Portrait of an Online Shopper: Understanding and Predicting Consumer Behavior

15 Dec 2015  ·  Farshad Kooti, Kristina Lerman, Luca Maria Aiello, Mihajlo Grbovic, Nemanja Djuric, Vladan Radosavljevic ·

Consumer spending accounts for a large fraction of the US economic activity. Increasingly, consumer activity is moving to the web, where digital traces of shopping and purchases provide valuable data about consumer behavior. We analyze these data extracted from emails and combine them with demographic information to characterize, model, and predict consumer behavior. Breaking down purchasing by age and gender, we find that the amount of money spent on online purchases grows sharply with age, peaking in late 30s. Men are more frequent online purchasers and spend more money when compared to women. Linking online shopping to income, we find that shoppers from more affluent areas purchase more expensive items and buy them more frequently, resulting in significantly more money spent on online purchases. We also look at dynamics of purchasing behavior and observe daily and weekly cycles in purchasing behavior, similarly to other online activities. More specifically, we observe temporal patterns in purchasing behavior suggesting shoppers have finite budgets: the more expensive an item, the longer the shopper waits since the last purchase to buy it. We also observe that shoppers who email each other purchase more similar items than socially unconnected shoppers, and this effect is particularly evident among women. Finally, we build a model to predict when shoppers will make a purchase and how much will spend on it. We find that temporal features improve prediction accuracy over competitive baselines. A better understanding of consumer behavior can help improve marketing efforts and make online shopping more pleasant and efficient.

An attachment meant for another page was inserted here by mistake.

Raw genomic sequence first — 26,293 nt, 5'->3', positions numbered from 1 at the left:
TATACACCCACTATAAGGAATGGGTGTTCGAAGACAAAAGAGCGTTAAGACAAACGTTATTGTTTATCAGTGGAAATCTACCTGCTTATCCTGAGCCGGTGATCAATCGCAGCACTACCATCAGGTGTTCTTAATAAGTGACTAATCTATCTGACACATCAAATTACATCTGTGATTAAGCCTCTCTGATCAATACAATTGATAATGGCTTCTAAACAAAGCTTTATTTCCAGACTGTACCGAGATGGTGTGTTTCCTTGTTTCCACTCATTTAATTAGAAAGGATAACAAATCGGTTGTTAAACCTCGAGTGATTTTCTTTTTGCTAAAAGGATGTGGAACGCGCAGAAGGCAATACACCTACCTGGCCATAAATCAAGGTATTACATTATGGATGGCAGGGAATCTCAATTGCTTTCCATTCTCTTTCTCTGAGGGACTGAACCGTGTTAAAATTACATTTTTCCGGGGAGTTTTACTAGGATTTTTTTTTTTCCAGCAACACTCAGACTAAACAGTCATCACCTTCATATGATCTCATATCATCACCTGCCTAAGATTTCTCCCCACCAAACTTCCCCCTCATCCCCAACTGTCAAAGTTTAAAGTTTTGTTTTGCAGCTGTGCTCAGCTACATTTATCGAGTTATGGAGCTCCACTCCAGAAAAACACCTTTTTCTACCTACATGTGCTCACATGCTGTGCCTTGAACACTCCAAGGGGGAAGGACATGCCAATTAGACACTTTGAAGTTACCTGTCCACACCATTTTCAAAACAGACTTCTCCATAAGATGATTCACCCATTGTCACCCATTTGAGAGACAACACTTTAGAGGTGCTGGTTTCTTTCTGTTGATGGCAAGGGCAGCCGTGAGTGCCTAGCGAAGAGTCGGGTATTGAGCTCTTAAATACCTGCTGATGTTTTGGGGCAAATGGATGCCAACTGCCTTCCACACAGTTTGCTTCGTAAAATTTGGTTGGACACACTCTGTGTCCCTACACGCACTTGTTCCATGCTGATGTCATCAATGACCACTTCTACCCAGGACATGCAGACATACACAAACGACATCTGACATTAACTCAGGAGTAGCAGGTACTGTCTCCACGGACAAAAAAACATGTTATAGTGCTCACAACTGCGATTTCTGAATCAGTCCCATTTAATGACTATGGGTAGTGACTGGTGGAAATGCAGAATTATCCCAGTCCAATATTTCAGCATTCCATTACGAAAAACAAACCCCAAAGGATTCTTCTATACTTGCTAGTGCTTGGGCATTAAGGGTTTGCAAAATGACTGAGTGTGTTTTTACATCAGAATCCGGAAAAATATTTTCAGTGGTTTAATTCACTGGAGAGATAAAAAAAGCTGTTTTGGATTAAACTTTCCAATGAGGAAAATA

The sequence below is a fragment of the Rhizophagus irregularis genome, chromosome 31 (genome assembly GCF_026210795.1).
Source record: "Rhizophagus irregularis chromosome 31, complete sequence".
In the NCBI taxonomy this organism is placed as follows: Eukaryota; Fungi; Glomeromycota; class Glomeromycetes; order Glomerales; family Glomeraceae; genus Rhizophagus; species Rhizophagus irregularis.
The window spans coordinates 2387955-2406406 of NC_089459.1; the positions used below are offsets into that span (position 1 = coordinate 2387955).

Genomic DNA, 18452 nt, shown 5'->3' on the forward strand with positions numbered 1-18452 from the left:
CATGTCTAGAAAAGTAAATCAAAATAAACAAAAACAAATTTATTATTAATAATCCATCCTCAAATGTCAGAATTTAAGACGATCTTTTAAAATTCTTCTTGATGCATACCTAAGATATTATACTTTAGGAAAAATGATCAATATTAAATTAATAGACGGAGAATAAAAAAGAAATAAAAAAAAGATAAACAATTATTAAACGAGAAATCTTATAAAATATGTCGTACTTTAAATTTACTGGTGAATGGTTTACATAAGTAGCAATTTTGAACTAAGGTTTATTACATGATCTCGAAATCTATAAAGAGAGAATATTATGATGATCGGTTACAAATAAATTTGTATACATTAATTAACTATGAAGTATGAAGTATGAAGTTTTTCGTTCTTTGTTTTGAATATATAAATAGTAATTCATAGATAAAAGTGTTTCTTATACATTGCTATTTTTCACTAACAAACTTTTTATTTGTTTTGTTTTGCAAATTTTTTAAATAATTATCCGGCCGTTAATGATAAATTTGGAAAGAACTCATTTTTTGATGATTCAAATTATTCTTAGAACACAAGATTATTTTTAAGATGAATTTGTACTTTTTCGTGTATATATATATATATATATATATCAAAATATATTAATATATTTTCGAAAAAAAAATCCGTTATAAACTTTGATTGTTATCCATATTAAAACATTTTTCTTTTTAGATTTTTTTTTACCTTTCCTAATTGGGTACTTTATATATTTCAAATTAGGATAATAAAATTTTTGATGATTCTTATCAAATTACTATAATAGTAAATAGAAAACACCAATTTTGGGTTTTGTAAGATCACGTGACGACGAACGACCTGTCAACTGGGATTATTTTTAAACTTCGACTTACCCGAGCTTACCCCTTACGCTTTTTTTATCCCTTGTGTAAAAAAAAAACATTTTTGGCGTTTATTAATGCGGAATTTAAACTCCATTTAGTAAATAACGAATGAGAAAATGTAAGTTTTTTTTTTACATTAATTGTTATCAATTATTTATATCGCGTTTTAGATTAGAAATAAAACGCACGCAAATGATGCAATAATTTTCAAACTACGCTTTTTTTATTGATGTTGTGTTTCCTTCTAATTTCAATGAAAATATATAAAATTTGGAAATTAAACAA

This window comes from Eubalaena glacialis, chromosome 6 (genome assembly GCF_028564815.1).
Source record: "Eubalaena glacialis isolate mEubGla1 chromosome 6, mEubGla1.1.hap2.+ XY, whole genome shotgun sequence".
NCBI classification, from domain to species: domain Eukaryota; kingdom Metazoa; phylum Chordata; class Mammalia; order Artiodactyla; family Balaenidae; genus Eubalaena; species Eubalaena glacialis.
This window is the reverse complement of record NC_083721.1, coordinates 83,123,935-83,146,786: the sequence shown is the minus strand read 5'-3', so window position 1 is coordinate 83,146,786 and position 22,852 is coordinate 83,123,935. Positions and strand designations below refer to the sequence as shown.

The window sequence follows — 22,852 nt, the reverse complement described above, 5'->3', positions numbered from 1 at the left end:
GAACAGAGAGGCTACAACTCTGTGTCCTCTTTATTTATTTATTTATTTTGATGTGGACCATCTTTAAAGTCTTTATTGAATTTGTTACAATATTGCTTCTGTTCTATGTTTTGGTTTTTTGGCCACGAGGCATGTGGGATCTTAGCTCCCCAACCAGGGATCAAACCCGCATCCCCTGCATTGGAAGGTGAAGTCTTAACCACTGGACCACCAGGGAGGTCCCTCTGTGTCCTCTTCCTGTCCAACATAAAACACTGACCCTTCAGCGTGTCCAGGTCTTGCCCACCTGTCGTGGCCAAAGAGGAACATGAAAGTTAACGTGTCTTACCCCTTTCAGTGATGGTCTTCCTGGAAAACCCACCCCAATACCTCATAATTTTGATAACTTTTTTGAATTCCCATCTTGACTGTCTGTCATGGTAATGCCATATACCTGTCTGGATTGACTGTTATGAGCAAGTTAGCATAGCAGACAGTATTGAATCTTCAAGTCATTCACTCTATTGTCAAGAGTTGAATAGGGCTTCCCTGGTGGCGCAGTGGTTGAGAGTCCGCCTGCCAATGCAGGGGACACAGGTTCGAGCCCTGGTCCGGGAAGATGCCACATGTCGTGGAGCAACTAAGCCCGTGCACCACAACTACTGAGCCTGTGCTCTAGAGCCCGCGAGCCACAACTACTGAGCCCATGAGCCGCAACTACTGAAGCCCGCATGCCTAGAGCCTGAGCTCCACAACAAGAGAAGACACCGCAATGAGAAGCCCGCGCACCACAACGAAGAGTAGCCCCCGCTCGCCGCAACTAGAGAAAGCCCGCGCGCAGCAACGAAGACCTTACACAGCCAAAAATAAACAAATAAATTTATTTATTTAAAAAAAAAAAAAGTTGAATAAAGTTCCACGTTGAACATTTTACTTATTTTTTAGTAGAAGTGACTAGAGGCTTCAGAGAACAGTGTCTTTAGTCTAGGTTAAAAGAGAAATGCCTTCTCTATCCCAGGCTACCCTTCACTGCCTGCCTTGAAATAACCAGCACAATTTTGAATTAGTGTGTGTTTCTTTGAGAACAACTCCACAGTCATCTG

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Social and Information Networks Computers and Society


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